Asphalt Training & Certification

 

What do we offer? Whether you want asphalt certification in as little as two hours with our online training or a more robust, customizable option like you get with our DIY training kits or on-site training, we can help you get the asphalt training you want in the way you want it and at a price you can afford.

 

What are my options for asphalt training?

Training Kits

The kit is for those who want to do the training themselves. It’s a reusable training presentation that is used to train groups of people all at one time in one location. If you need to train a trainer to use the kit we offer a train the trainer online course.

Online Training

Online is for those who prefer self-paced training from any location or for employers who need to assign and monitor employee training progress and exam scores. Online training is also eligible for bulk pricing discounts for groups of 16+ trainees.

Train the Trainer

Train the trainer courses are online and meant to certify a single individual to use the training kit to train others. The kit is included with the train the trainer online course for no additional cost and is reusable. Results in a lifetime certification.

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Onsite Training

Onsite training is for companies looking for hands-on training on your own equipment at your location. We come to you (from Rexburg, Idaho) so travel expenses are included, because of this onsite training is best for groups of at least 5-10+ trainees.

 

What’s in the Asphalt Training Course?

Our Asphalt Safety Training course is regulation compliant, and our online version fulfills classroom training requirements. Each class contains sections on exposure, first aid, personal protection equipment (PPE), safe practices, hazards, and more.

This presentation includes intermittent practice quiz questions to prepare for the final written exam included with the course. In addition to the written exam, this course also includes a checklist for employers to use when administering a practical exam as required.

Though you will still need to familiarize yourself with all other applicable federal, state, and local standards, this training encompasses the following standards for asphalt safety:

 

  • Encompasses these U.S. Standards
  • Section 5 (a)(1) OSH act of 1970 – General Duty Clause on Training

  • 1910 Subpart I – Personal Protective Equipment

  • 1910.132 – General Requirements

  • 1910.134 – Respiratory Protection

  • Encompasses these Canadian Standards
  • OHS guidelines – Chemical agents and biological agents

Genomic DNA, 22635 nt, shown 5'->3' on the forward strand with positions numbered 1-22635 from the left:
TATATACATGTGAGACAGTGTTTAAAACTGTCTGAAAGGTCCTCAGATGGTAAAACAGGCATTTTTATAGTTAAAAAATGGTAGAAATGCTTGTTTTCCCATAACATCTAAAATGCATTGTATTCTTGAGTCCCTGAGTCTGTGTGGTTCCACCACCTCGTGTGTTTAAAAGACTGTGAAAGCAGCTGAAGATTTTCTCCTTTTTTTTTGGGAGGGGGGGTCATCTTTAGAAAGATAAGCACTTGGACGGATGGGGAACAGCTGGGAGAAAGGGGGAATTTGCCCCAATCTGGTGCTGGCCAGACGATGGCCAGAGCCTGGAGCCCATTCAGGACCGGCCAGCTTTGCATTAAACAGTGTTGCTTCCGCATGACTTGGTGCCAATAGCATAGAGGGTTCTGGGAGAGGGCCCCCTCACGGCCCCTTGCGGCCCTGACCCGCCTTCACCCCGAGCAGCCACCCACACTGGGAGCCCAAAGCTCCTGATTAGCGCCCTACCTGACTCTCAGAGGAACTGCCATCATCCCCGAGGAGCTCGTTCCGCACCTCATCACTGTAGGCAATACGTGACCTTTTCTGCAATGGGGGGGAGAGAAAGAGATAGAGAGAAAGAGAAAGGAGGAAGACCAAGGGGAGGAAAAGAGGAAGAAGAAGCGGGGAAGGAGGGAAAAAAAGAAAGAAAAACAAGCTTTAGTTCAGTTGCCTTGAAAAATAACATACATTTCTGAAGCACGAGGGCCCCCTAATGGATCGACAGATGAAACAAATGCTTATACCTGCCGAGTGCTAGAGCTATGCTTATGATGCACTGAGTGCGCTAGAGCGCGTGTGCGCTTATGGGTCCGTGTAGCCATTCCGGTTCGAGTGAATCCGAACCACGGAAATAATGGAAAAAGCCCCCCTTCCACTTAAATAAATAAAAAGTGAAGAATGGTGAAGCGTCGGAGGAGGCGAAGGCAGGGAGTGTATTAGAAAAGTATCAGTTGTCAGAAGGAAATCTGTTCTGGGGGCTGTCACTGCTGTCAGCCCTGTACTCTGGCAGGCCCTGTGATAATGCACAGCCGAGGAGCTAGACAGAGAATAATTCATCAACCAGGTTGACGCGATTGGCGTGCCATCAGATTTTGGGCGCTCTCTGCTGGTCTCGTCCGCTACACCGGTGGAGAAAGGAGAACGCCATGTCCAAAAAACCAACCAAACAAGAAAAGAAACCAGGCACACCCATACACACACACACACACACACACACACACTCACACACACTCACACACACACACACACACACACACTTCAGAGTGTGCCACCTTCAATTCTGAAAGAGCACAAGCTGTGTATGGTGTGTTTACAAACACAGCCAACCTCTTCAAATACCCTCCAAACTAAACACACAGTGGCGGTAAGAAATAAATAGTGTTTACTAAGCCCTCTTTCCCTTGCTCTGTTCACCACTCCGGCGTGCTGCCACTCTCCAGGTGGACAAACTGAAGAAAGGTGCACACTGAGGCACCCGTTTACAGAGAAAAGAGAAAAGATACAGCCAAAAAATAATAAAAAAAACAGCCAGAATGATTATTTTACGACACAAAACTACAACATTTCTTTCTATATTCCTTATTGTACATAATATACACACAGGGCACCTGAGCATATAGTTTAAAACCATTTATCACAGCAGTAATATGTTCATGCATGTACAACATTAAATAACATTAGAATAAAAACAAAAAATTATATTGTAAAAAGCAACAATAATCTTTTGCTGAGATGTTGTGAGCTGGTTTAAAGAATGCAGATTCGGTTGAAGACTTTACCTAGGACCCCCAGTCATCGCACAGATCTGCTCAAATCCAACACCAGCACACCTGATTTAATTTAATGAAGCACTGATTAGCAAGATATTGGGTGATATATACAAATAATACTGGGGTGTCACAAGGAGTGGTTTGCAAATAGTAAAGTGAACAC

• Occupational Health and Safety Regulation – Part 08 Personal Protective equipment

  • Environmental Management Act – Asphalt Plant Regulations

  • Alberta Code of Practice for Paving Plants

  • The Canadian Environmental Protection Act (CEPA) Code of Practice – Reduction of VOC Emissions From Cutback And Emulsified Asphalt.

  • Alberta – Alberta Labour OHS Regulations

 

Why do I need asphalt training?

In line with regulations, anyone who operates heavy equipment must receive training prior to operating the machine on their own. Requirements for refresher training related to forklifts or other processes are very specific. Most other equipment doesn’t have such specific requirements, but it’s wise to follow the same guidelines.

When it comes to refresher training, the standards in some instances (like forklifts) are very specific: operators must be re-evaluated every three years to see if they are still competent to operate the equipment. Best practices say to apply this same rule to all types of equipment. A so-called “free-pass” cannot be awarded based on experience, age, or time on the job. The extent of the evaluation is to be determined by the employer but should include a written and practical examination that prove continued competency.

 

  • Did You Know?


  • Recycling asphalt roads saves about $300 million each year. About 80% of asphalt that is removed is re-used. (Source: Wolf Paving)

  • Exposure to asphalt fumes affects over 500,000 people. (Source: OSHA)

  • Asphalt fumes can cause headaches, skin rashes, fatigue, reduced appetite, throat or eye irritation, coughing, breathing problems, or stomach problems. (Source: OSHA)

 

 

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